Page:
Energy. What is it?
What is energy?
Most people will tell you energy is just the capacity a system has to do work. That’s a rather poor overall definition because for there to be work, something has to be doing it. The definition of capacity for work is a specific definition relating to mechanical energy. You won’t find that definition in any thermodynamics book. Most of them will tell you that work is a process of energy transfer. Few try to tackle the problem of what energy actually is, but rather define work differently.
In thermodynamics no work is being done as defined as: force exerted on something through a distance. This is the standard definition of work. But in thermodynamics heat energy flows from one place to another. No force is directly exerted. Some definitions of work tell us that energy is being transformed from one type to another.
So you see, the common mechanical definition that energy is the capacity to do work does not always strictly apply.
What do we mean when we ask what something is? What is a tree? We can describe a tree and what it does very effectively. But what is it? The word tree is a symbol encompassing a range of attributes, composition and behaviour. But you can always break the question down farther and keep asking: “But what is it really?” as if you are trying to get to a concrete definition which perfectly explains a tree.
But there is no such definition because in the end you come to find out it is a configuration of energy/mass at its root, as all things are.
So what is energy?
No one can give you more than a description of its behaviour and attributes. But if you want proof that energy is not an abstract idea, plug yourself in to wall socket. No don’t. The shock might kill you.
Until Einstein energy and matter were thought to be separate things. But when he discovered that famous equation E=mc squared that all changed. Energy and mass are the same thing.
In chemistry there are some processes which do exactly that in small quantities, and of course small amounts of matter (less than one percent) are converted to a great deal of energy in atom bombs. When you eat you are converting matter to energy as well.
Mass and energy are intimately related. All mass has energy. But not all energy has mass. That is important.
Now notice I have been saying mass instead of matter. Mass is the measure of how much matter is actually in an object. So in a sense we could say matter and mass are really the same thing. The trouble with using matter instead of mass in physics is that matter has a lot of different definitions in different fields of study. The word mass is just more precise and has a clearer definition.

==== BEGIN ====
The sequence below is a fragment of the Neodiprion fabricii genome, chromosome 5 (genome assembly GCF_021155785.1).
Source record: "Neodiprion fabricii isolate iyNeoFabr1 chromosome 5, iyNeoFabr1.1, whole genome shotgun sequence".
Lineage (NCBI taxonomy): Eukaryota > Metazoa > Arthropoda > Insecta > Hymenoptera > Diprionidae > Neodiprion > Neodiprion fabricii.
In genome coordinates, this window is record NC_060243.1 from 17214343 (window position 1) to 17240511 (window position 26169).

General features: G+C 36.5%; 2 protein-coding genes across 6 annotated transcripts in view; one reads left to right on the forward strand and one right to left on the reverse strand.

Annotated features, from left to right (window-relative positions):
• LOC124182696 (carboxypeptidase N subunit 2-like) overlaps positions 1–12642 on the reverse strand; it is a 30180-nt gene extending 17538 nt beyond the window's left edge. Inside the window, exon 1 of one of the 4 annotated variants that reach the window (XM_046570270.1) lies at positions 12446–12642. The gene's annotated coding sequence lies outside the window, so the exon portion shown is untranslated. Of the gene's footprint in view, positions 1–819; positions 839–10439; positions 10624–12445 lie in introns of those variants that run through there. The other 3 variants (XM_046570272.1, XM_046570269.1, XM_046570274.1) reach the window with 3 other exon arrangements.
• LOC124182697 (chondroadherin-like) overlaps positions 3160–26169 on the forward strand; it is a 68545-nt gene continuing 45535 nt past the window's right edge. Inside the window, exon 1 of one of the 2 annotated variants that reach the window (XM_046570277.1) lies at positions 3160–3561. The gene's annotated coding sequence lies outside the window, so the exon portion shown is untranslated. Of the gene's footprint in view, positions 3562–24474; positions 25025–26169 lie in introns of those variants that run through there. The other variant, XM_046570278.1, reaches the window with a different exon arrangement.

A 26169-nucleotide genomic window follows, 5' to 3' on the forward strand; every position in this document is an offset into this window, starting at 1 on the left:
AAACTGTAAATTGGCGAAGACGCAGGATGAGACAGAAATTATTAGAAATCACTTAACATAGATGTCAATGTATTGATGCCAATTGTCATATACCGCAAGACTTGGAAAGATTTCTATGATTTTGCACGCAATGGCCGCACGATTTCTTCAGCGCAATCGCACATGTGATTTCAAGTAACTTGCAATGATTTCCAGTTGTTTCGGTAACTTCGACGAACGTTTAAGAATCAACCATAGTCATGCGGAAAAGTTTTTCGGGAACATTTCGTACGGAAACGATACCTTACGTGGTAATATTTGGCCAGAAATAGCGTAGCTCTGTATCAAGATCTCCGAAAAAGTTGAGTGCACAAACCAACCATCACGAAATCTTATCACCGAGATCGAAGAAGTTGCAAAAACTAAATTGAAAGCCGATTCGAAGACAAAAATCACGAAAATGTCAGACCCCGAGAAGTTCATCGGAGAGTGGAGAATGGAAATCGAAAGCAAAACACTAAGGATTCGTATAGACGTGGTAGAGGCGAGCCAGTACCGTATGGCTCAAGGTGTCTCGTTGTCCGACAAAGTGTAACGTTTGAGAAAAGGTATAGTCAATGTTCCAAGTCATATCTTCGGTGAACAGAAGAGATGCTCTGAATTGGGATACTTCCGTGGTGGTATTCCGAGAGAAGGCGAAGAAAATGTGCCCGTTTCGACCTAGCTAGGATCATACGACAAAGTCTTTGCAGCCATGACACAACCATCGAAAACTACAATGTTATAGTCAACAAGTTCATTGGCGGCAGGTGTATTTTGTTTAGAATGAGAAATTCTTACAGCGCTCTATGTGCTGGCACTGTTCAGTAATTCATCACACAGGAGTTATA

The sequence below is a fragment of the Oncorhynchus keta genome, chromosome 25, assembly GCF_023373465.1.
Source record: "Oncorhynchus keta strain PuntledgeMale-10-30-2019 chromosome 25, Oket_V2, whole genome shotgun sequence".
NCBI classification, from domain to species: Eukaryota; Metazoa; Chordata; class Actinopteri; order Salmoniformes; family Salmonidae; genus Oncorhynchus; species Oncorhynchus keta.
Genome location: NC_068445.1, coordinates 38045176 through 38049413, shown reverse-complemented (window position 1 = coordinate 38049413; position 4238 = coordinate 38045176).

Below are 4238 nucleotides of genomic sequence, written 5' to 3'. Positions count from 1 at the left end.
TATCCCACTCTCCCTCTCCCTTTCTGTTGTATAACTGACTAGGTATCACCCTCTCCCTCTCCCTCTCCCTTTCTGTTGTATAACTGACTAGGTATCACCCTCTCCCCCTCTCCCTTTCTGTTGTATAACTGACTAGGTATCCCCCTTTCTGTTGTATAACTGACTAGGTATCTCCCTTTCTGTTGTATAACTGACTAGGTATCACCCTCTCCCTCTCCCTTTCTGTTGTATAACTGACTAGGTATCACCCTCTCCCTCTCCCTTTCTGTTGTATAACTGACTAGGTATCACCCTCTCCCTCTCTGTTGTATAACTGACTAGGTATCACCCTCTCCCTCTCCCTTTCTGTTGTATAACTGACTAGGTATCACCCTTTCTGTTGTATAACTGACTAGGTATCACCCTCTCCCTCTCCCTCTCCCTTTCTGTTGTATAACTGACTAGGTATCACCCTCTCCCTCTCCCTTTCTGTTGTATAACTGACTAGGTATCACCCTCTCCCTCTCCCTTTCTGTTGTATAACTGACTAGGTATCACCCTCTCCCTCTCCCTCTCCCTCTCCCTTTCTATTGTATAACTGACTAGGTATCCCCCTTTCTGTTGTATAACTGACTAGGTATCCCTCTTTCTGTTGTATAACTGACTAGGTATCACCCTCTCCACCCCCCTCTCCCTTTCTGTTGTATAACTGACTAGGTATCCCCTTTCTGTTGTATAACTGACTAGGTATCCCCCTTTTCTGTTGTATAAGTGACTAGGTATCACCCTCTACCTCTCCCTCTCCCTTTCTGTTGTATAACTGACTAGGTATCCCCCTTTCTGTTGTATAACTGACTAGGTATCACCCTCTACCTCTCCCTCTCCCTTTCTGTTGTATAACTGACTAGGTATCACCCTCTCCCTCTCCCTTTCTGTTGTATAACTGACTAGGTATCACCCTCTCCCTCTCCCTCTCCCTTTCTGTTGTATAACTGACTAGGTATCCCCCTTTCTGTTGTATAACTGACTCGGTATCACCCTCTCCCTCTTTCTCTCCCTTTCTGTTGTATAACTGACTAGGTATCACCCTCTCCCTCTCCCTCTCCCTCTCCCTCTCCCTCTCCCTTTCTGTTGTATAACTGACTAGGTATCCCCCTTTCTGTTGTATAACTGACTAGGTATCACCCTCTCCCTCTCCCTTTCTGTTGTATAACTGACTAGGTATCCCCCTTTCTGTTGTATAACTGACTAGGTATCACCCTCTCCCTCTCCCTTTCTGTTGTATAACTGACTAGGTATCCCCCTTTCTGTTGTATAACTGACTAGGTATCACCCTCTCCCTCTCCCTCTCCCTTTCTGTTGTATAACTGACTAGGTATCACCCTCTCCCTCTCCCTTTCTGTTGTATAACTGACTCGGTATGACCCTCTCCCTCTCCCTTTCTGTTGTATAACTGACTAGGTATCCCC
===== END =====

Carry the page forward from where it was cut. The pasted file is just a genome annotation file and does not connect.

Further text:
Generally matter is anything that has mass and takes up space. Mass is measured on earth by weighing the object in question in kilograms. But it was defined by Newton as the quantity of inertia an object has. Inertia being the resistance an object has when being changed from standing still to moving or from moving to standing still.
However, mass is not weight. On the moon your weight changes but the amount of mass you contain does not. Confused yet? In any case, mass and matter are pretty well interchangeable terms for most of us.
But notice what I said above: All matter or mass has energy in it, but not all energy has mass. The most well known object that has no mass but is just energy, is light. The photon has no mass. One can hardly say that a photon is an abstract idea. Because of them you can read the words on this page.
Matter and energy are the same thing in different form in the same way ice, water, and water vapour are the same thing in different form: H2O. Matter is simply compressed or bonded energy. Matter contains vast amounts of potential energy. Again, to get an idea of how much, we use the equation E=mc squared. It turns out that the potential locked in a pencil could power a small city for perhaps a year if we could release all of it in a controlled way.
So energy is not just a property of matter or an abstract idea concerning work. Matter is a by-product of energy transformation.
"It was Planck's law of radiation that yielded the first exact determination - independent of other assumptions - of the absolute magnitudes of atoms. More than that, he showed convincingly that in addition to the atomistic structure of matter there is a kind of atomistic structure to energy, governed by the universal constant h, which was introduced by Planck." -Albert Einstein
What is energy? I could say how does it feel to be it? You are energy. There is nothing but energy/matter.
No one as yet can give a perfect definition of what energy actually is. But we know a lot about it, and every day science learns more. Isn’t the universe an amazing place?